The interest is there, Pitman said, pointing out that Orchard Park has an after-school bioinformatics club and Mt. St. Mary introduced a for-credit computer programming class with a focus on bioinformatics. The course is Mt. St. Mary's first true programming course, Pitman said, noting that the school previously only had offered classes in computer applications, such as Microsoft Word or Excel. Moreover, introducing bioinformatics at an all-female institution such as Mt. St. Mary's is doubly important because it encourages young women to pursue careers in sciences and technology, he added.

"We're looking to open this up to high school students around the region," said Pitman. Educators who attended the workshop received CDs with interactive lessons, PowerPoint presentations and computer program code that can be used to teach bioinformatics. Pitman said the focus was on two subject areas: biology and computer science.

The biology modules are designed to integrate smoothly into current high school course requirements, such as those for advanced placement (AP) biology, Pitman said, so teachers won't have to take time away from the mandated subjects to introduce information about bioinformatics. For example, one of the biology labs focuses on DNA using computer modeling to display proteins in three dimensions and show how scientists can use this information to detect and prevent genetic diseases.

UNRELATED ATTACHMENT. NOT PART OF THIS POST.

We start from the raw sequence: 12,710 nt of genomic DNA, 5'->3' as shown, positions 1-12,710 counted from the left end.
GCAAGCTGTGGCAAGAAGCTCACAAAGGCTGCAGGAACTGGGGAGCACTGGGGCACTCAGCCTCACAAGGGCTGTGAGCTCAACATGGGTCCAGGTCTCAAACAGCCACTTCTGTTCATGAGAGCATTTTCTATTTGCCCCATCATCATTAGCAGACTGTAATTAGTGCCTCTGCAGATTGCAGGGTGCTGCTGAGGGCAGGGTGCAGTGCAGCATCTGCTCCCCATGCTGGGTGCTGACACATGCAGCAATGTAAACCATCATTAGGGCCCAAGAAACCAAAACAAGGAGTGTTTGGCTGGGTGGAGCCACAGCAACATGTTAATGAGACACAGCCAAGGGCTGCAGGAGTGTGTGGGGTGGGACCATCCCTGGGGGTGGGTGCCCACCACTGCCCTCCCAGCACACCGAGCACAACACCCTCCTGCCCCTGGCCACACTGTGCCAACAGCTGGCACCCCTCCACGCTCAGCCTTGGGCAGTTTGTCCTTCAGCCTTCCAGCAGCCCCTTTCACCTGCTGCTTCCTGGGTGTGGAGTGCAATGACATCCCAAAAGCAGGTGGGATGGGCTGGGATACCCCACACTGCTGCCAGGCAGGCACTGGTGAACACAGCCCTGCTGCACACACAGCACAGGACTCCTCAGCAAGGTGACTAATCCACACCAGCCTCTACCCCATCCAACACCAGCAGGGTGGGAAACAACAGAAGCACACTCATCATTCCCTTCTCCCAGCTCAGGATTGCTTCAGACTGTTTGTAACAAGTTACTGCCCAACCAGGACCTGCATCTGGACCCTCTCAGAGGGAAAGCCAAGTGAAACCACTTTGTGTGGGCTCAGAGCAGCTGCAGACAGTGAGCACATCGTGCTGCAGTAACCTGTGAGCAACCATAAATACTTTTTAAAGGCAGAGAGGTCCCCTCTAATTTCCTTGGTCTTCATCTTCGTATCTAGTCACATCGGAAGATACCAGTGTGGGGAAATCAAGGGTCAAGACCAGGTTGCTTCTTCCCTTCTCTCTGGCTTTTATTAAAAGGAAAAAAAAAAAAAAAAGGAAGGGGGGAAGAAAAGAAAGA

The programming curriculum will take more time to teach because of the different state-mandated requirements for computer science, Pitman said. Although Perl is the programming language often used in bioinformatics, Java and HTML are more commonly taught to high school students, he said. Curriculum developers created a six-week module that uses students' current programming knowledge to teach elements of Perl. Pitman said the curriculum is designed so that computing or biology students can use the programs produced in the programming class to power their bioinformatics labs, or they can use the tools already provided on the CD.

While the two subject areas are obviously related, they can each be utilized independently, Pitman said. Thus, students interested in using the computer strictly as a tool to solve challenging problems in biology can readily do so, he added, noting that conversely, students interested in developing the computer-based tools themselves can readily do so through the computer-science portion of the curriculum.